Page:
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Can bullet train funds help solve California’s water crisis?




Cattle walk on dried grass in Raymond, California. As California enters its fourth year of severe drought, farmers in the Central Valley are struggling to keep their crops watered.
Cattle walk on dried grass in Raymond, California. As California enters its fourth year of severe drought, farmers in the Central Valley are struggling to keep their crops watered.
Justin Sullivan/Getty Images

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California’s bullet train bond funds could be used instead to fund water conservation efforts if one initiative is on November’s voter ballot.

George Runner, Board of Equalization board member, and Sen. Bob Huff (R-San Dimas), co-authored an initiative that would repurpose $8 billion into building new water storage projects and aiding cities in dealing with storm water runoff. Runner argues that “California needs water, not bullet trains.” Some $2 million have been spent to get enough signatures to ensure the initiative will be on November’s ballot.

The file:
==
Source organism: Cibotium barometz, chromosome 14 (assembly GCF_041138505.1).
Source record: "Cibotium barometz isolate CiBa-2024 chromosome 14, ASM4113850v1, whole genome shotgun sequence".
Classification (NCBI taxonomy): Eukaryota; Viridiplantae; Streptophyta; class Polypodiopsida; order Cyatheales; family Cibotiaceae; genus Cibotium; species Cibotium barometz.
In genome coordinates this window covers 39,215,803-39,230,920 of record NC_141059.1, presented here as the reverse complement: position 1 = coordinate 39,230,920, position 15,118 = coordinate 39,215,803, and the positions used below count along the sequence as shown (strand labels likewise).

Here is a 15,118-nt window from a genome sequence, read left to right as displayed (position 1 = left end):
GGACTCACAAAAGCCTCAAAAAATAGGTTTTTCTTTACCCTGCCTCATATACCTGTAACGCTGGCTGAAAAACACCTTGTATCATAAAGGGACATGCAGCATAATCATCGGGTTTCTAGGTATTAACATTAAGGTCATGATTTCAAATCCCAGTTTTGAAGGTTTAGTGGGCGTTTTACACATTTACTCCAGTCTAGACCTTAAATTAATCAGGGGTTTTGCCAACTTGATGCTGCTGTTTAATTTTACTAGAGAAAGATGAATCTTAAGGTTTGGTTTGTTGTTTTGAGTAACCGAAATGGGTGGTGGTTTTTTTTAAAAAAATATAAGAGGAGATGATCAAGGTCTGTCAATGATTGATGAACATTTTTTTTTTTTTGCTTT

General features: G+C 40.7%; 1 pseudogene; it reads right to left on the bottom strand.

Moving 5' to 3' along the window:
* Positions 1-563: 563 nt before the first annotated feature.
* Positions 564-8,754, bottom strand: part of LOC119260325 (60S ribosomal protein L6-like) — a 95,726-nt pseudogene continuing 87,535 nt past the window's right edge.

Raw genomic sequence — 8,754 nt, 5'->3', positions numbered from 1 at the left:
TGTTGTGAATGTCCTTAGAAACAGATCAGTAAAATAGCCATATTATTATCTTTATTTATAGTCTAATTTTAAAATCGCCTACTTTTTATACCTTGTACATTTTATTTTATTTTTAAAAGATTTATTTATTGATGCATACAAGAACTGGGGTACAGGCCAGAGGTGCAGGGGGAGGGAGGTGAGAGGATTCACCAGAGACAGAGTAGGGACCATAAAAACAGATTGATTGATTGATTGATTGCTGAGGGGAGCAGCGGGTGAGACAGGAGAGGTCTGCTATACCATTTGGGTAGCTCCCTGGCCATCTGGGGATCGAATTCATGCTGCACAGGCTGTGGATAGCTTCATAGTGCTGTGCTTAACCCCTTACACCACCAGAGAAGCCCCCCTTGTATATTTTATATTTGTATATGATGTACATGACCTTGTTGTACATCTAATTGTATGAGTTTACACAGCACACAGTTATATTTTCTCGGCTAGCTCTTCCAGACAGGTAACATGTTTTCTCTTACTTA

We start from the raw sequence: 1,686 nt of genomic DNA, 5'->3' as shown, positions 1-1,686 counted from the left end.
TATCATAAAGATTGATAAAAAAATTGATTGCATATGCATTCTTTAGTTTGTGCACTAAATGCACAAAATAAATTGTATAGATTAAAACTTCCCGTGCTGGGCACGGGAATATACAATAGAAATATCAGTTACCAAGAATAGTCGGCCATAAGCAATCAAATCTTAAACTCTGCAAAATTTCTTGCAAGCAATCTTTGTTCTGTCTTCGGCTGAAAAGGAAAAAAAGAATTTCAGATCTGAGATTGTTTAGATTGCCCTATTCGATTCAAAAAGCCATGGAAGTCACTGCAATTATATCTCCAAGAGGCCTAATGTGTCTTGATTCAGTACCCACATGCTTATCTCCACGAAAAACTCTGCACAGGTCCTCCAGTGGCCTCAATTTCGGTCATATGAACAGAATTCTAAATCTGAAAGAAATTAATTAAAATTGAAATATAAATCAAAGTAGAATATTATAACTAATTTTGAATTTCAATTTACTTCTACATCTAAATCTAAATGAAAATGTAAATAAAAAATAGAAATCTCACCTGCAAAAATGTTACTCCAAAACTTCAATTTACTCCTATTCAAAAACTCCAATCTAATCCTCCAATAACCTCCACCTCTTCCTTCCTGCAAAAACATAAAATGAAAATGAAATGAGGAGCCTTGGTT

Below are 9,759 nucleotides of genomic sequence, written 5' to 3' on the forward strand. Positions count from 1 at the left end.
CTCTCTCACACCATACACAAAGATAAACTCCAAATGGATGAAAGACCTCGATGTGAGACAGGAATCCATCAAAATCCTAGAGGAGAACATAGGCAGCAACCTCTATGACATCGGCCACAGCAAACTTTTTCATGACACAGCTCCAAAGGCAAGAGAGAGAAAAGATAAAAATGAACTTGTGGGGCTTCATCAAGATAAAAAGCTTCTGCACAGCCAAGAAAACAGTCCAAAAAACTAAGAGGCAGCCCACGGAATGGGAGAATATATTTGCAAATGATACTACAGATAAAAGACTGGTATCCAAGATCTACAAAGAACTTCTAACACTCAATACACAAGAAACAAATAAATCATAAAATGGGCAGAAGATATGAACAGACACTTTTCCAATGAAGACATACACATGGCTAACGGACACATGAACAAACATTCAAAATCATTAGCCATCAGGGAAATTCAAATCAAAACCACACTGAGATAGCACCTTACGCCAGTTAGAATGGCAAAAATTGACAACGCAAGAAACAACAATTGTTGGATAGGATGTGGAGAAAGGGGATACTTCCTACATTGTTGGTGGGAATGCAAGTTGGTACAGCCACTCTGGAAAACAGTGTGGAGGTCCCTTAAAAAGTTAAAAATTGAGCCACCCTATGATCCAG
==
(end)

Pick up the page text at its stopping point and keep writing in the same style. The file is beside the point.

Supporters of the initiative include the state’s agriculture industry, while opposers include environmentalist groups.

Do you think reallocating the bullet train funds with help alleviate the drought?

Guests:

Aubrey Bettencourt, the Executive Director of the California Water Alliance 

Doug Obegi, a senior attorney with NRDC's water program